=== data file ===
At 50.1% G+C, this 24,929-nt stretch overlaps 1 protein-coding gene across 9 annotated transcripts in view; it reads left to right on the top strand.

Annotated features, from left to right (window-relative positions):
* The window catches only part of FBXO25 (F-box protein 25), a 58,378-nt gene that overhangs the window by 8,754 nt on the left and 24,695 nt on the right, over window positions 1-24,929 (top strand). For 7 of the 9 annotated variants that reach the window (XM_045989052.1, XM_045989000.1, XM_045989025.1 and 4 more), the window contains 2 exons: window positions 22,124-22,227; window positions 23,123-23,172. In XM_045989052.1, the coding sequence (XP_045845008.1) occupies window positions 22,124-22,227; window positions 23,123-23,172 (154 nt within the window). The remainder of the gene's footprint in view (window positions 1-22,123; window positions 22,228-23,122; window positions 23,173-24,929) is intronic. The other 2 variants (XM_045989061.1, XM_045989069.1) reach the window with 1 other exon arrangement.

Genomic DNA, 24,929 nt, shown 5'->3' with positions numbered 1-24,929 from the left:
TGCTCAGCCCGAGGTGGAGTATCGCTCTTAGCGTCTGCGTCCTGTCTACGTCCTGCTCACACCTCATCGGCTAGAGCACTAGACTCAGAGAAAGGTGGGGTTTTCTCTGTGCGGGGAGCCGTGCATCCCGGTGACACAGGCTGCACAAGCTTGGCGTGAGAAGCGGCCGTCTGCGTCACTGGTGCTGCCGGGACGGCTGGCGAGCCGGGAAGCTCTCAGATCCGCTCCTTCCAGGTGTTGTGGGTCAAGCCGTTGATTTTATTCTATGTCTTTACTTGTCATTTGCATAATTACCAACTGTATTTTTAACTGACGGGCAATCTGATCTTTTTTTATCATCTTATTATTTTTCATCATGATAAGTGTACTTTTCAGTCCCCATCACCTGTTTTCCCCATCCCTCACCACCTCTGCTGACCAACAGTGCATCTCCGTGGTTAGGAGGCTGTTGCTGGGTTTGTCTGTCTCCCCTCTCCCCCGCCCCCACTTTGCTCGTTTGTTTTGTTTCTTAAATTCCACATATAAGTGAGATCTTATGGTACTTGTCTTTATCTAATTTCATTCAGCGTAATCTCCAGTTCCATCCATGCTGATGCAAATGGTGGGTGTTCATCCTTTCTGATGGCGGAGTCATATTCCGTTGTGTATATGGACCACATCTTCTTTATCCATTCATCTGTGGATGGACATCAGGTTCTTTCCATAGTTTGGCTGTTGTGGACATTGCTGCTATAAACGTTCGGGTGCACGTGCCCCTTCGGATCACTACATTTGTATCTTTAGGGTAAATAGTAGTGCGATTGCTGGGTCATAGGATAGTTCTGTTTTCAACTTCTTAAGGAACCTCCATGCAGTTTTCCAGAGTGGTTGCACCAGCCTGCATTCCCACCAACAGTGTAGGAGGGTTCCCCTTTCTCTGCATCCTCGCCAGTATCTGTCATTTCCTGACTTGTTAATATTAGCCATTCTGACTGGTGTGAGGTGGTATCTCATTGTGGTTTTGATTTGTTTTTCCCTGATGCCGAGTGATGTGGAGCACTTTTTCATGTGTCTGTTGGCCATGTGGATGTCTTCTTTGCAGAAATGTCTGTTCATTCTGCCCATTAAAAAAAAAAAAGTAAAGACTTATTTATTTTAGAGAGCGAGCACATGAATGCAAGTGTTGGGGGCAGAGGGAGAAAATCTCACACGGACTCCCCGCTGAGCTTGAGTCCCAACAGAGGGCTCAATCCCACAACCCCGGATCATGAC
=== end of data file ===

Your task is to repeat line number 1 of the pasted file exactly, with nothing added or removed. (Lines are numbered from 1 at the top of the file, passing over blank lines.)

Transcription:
At 50.1% G+C, this 24,929-nt stretch overlaps 1 protein-coding gene across 9 annotated transcripts in view; it reads left to right on the top strand.